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08.15.2011
Sitting Pretty
Brookfield will preserve the World Financial Center's Grand Staircase designed by Cesar Pelli.
The Grand Staircase in the lobby of the World Financial Center.
Tom Stoelker

After facing substantial opposition from community leaders and local politicians, Brookfield Properties backed away from a plan to demolish the Cesar Pelli-designed Grand Staircase in the Winter Garden of the World Financial Center (WFC). For years, the stairs conjured the money and power of the go-go ’80s. In “Bonfire of the Vanities,” the opening scene’s long tracking shot culminates in Bruce Willis’ master-of-the-universe moment at the top of the stairs. But after 9/11, their communal aspect became more important. “It was always a town square,” Community Board 1 chair Julie Menin said of the Garden. “The stairs were a central meeting spot. We were delighted they were saved, because they serve both practical and symbolic purposes from before 9/11 and after.”

Brookfield has now unveiled a $250 million plan for high-end retail and restaurants by Pelli Clarke Pelli Architects that includes revamping most of the West Street facade while keeping the stairs intact. The initial reasons for demolishing the stairs involved congested traffic flow behind the stairs and an obsolete purpose. With the original World Trade Center, the towers’ raised platform led to a bridge across West Street directing pedestrian traffic to WFC’s lobby level, making the lobby levels of both complexes about two stories above street level. With the new World Trade Center now at street level the Grand Staircase will no longer serve that connecting function.


A detail of the marble staircase.
 
 

The challenge is to accommodate nearly 35,000 rush hour commuters, most of them office workers on their way from underground transit to second floor lobbies. Thrown into that mix will be thousands of shoppers and tourists. Back in 2002, Brookfield spent $50 million to restore the garden and staircase. Craig Copeland was a team leader for PCP at the time and remembers a debate focused on how to handle the West Street facade, which overlooked the massive cleanup and rebuilding effort. “We had to ask, ‘Are we going to shutter the building or open it up?’” Embracing new technologies, the team designed a glass wall and balcony overlooking the construction site at the top of the stairs. Today, thousands visit. “We anticipated it would be popular but that wasn’t our motivation,” said Copeland. “It was a way to connect back to the city.” It’s a concept that honors the new holistic vision of downtown. Or, as City Planning commissioner Amanda Burden put it: “The ‘back’ of the World Financial Center should look like a front.”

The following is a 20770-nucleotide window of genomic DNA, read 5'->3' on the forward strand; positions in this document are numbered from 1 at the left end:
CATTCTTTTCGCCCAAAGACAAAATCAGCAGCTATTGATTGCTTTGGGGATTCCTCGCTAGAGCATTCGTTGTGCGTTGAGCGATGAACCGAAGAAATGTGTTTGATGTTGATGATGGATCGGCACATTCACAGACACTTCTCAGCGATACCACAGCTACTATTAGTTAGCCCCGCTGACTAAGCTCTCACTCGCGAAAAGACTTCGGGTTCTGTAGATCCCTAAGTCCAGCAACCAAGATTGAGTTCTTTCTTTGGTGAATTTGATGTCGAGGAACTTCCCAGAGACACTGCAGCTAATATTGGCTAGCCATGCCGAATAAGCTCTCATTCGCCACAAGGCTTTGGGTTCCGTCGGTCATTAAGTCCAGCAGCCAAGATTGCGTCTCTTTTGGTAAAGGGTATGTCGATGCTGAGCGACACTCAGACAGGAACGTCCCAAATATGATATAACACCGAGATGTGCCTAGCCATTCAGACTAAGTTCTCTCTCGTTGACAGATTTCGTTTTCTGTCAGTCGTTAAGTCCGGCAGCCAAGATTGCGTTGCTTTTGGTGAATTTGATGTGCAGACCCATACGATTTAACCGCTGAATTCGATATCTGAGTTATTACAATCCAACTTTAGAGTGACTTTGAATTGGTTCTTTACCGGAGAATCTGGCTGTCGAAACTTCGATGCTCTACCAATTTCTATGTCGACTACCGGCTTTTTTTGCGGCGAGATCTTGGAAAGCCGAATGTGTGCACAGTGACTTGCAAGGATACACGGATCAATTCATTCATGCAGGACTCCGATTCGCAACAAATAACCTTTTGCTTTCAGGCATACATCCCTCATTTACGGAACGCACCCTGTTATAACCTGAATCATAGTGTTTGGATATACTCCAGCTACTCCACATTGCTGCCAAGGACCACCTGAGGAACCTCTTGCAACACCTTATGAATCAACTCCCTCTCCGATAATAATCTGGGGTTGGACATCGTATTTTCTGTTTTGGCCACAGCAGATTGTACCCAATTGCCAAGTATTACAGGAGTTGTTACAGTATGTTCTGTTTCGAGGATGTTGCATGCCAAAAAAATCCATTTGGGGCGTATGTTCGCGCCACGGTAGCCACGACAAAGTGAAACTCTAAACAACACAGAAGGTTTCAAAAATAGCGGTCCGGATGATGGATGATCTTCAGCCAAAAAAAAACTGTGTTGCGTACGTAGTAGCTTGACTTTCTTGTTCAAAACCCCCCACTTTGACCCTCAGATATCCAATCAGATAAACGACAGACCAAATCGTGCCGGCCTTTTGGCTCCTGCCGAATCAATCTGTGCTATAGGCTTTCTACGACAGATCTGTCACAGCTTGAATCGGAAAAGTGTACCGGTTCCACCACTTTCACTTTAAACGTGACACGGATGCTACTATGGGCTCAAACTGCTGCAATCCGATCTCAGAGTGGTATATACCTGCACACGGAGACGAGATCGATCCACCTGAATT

In the new PCP design, the balcony will also stay, but a generous pavilion will jut out east toward West Street, overlooking Memorial Plaza. The design anticipates a retail tenant for the area beneath the staircase, perhaps a café. The space is prime as it will be the first thing commuters see when they enter the pavilion from underground transportation. Six elevators connecting to transit will run beneath West Street and emerge in the pavilion’s center. From there, two retail-lined corridors wrap around the Grand Staircase for access to the Winter Garden. Changes inside will result from editing: two muddy-rose colored marble walls flanking the stairs on the first floor will be eliminated in favor of glass to give visitors a glimpse of daylight as they pass through. Construction begins in October with completion expected in 2013.

Tom Stoelker